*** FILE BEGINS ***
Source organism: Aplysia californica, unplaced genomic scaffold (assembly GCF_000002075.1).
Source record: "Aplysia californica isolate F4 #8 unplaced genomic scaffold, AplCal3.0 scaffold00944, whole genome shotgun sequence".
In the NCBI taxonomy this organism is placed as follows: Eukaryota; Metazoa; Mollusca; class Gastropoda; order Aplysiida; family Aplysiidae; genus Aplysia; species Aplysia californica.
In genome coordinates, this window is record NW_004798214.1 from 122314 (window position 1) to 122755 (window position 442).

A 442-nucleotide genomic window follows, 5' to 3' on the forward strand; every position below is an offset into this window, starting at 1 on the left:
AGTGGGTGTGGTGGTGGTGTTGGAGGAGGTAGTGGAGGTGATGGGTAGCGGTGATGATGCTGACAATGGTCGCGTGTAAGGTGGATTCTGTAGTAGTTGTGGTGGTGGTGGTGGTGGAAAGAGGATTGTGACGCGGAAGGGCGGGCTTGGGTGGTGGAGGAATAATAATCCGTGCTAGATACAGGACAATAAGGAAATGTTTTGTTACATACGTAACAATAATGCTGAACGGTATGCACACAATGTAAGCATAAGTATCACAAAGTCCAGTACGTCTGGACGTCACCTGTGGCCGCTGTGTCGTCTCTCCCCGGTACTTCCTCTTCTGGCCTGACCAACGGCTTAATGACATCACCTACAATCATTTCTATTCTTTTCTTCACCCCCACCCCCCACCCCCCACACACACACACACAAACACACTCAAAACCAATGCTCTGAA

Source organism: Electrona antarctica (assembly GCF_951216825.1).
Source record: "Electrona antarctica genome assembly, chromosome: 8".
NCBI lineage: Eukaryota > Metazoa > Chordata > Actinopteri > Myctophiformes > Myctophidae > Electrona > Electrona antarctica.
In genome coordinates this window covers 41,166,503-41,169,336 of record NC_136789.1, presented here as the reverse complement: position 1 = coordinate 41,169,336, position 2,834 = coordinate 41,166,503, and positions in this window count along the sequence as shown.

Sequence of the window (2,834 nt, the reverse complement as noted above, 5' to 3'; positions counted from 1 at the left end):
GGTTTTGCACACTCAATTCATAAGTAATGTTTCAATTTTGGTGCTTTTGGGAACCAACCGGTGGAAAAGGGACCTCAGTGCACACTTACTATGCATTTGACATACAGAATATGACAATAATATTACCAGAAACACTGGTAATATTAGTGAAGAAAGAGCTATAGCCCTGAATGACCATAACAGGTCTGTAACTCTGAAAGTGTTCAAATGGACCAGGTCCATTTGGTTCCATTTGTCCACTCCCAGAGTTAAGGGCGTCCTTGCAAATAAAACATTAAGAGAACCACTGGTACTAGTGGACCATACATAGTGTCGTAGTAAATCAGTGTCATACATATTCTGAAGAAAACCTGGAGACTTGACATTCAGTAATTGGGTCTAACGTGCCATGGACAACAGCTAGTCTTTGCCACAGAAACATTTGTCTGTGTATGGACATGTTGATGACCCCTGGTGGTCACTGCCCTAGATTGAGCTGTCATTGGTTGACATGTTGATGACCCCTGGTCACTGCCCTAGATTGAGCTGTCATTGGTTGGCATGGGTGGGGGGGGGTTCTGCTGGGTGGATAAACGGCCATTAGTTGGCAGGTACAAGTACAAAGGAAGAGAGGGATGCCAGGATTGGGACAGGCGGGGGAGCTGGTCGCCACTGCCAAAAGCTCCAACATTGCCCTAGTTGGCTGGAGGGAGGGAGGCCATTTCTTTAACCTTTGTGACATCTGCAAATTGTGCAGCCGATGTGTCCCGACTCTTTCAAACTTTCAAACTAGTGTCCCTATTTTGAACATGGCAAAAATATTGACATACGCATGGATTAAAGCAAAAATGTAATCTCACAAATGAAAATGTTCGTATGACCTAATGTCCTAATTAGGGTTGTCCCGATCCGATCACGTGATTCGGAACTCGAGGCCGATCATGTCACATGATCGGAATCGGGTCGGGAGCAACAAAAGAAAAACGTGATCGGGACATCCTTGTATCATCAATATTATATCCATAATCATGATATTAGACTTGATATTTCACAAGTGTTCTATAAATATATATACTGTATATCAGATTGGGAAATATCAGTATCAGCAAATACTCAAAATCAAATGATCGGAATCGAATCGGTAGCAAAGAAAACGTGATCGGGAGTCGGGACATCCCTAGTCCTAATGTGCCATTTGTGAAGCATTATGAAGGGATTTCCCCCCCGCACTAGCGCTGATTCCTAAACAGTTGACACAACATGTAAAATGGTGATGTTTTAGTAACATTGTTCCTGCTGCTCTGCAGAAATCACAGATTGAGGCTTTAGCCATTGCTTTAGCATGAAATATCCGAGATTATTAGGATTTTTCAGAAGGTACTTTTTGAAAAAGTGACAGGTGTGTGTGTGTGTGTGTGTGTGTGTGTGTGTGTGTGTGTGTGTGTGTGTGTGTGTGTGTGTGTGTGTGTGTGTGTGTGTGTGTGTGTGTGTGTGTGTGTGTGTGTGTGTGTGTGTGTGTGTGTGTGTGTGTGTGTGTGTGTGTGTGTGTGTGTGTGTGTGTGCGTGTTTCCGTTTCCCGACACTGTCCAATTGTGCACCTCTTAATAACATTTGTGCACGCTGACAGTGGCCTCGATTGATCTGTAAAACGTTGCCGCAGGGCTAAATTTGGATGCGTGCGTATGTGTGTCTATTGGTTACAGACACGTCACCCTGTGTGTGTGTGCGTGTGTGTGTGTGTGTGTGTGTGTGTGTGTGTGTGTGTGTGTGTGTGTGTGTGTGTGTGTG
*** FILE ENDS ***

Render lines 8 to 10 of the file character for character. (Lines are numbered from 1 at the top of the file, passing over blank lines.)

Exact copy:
Source record: "Electrona antarctica genome assembly, chromosome: 8".
NCBI lineage: Eukaryota > Metazoa > Chordata > Actinopteri > Myctophiformes > Myctophidae > Electrona > Electrona antarctica.
In genome coordinates this window covers 41,166,503-41,169,336 of record NC_136789.1, presented here as the reverse complement: position 1 = coordinate 41,169,336, position 2,834 = coordinate 41,166,503, and positions in this window count along the sequence as shown.